Footnotes at end of table.

foot.

16 130

[graphic]
[ocr errors]
[ocr errors]
[blocks in formation]

762 | Flaxseed. 40 cents per bushel. 65 cents per bushel. 65 cents per bushel | 50 cents per bushel

except for the
duration of the
emergency it
will be 3242
cents per bush-

el.18
763
Alfalfa seed. 4 cents per pound 8 cents per pound. 4 cents per Bound.

pound.19
764
Canary seed 1 cent per pound.. i cent per pound.. % cent per cent per pound.

pound.20
772 Tomatoes, pre- 15 percent ad va- 50 percent ad va- 50 percent ad va- 25 percent ad va-
pared or pre- lorem.

lorem.
lorem.

lorem.
served in any

manner.
774 Asparagus, in its 25 percent ad va- 50 pecrent ad va- 50 percent ad va- 25 percent from
natural state. lorem.

lorem.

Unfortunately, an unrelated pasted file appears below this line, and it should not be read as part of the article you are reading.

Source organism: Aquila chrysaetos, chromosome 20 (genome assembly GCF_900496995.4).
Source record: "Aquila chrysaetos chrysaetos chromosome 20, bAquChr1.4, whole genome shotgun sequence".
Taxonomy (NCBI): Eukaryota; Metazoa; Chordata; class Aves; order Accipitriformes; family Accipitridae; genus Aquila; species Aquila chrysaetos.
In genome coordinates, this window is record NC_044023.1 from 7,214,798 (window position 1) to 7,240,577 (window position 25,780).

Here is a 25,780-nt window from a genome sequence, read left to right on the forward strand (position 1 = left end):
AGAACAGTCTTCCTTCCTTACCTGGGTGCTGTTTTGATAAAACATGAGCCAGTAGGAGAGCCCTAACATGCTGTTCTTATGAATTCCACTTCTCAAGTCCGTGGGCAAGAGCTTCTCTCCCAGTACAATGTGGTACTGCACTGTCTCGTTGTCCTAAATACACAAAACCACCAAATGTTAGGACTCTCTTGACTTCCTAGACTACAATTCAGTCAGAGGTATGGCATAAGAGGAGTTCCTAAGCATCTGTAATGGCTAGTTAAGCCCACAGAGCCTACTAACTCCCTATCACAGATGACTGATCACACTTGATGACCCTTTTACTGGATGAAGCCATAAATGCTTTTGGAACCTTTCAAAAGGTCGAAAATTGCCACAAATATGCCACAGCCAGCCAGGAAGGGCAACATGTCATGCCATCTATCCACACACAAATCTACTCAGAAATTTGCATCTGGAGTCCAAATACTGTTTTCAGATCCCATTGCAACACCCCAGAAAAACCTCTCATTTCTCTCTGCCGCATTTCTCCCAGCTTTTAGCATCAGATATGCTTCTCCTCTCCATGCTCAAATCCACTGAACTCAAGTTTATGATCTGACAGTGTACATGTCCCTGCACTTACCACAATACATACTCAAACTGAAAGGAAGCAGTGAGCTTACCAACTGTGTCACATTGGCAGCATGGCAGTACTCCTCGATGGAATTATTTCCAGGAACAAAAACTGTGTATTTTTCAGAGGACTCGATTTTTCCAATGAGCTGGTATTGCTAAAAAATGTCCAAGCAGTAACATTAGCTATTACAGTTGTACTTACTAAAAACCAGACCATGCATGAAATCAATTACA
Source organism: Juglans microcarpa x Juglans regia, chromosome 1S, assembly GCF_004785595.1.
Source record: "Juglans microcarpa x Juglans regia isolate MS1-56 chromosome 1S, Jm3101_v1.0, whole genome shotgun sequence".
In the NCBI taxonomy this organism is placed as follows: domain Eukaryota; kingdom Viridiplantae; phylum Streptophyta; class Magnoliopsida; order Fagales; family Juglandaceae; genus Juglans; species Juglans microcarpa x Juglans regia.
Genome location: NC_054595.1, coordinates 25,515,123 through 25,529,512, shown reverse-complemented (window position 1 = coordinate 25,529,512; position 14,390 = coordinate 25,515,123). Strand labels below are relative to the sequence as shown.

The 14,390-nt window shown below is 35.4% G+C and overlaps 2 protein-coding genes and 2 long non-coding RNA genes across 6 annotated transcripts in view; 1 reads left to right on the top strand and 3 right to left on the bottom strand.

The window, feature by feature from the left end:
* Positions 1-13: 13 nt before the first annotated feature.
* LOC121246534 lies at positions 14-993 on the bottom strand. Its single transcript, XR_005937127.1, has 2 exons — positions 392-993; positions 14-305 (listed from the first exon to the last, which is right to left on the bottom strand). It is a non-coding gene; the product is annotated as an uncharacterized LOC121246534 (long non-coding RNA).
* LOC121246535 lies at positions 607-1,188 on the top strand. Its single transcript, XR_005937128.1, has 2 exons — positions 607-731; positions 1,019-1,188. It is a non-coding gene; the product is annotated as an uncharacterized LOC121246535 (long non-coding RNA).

lorem.

Nov. 16 to Feb.

15, inclusive. 775 Corned-beef hash 35 percent ad va- 35 percent ad va- 35 percent ad va- 20 percent ad va

lorem.
lorem.
lorem.

lorem.
779 Broomcorn

Free
$20 per ton

$20 per ton. $10 per ton
1101 (a) Wools, not finer

than 40s not im-
ported under
bond for the
manufacture of

carpeting, etc.23
In the grease or 12 cents or 18 cents 24 cents per pound. 24 cents per 13 cents per
washed.
per pound 24 25

pound, 28

pound.26
Scoured..

24 cents per 27 cents per 27 cents per 16 cents per
pound.24
pound.26
pound.26

pound.26 Sorted, or match-|(27).

25 cents per pound. 25 cents per pound. 14 cents per pound.
ings, if not

scoured.
On the skin. 11 cents per 22 cents per 22 cents per 11 cents per

pound.24
pound.26
pound.28

pound.26
101 (b) Wools, not finer Free.

Free.
Free

Bonnd free.
than 40s, im-
ported under
bond for the
manufacture of
carpeting,

etc. 23 28 Footnotes at end of table.

[blocks in formation]
[graphic]

Table 1.-Principal concessions made on Argentine agricultural imports into the United States, effective Nov. 15, 1941-Continued